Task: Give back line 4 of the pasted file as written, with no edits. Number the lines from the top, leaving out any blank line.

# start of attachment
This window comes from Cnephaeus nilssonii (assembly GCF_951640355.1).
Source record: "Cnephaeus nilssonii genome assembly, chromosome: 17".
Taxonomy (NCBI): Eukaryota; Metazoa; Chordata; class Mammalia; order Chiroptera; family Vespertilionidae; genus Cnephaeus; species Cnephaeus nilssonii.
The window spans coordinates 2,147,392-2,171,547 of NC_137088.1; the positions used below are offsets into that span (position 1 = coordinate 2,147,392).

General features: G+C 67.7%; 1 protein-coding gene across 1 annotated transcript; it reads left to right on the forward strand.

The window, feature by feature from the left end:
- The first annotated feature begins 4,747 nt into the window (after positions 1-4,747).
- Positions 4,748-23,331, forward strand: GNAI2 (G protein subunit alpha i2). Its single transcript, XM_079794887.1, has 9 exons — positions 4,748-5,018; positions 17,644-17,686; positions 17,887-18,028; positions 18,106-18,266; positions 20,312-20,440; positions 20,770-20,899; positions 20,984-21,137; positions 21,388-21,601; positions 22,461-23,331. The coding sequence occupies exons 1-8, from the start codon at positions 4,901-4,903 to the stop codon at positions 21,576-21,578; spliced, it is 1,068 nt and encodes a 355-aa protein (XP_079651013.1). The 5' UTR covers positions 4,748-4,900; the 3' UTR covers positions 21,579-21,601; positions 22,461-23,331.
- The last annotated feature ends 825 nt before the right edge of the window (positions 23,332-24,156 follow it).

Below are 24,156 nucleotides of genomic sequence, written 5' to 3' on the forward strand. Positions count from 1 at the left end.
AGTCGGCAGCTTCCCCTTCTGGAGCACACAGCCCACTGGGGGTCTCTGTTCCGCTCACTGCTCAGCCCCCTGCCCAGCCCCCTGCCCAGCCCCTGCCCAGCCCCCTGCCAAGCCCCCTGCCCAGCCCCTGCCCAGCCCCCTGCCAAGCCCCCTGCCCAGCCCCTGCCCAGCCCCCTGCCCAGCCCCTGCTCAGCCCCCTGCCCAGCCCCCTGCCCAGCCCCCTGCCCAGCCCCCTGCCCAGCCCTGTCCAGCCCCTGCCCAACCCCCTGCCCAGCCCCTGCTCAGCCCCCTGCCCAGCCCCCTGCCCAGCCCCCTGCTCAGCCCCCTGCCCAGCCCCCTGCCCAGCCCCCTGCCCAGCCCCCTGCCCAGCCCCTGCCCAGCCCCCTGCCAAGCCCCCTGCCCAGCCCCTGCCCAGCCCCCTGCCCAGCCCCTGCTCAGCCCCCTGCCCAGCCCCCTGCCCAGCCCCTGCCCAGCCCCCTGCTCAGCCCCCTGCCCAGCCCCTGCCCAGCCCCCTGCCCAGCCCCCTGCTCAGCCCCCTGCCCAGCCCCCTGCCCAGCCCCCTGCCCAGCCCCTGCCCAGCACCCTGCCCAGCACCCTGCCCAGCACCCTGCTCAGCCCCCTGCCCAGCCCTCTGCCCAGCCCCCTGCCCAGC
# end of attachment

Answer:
The window spans coordinates 2,147,392-2,171,547 of NC_137088.1; the positions used below are offsets into that span (position 1 = coordinate 2,147,392).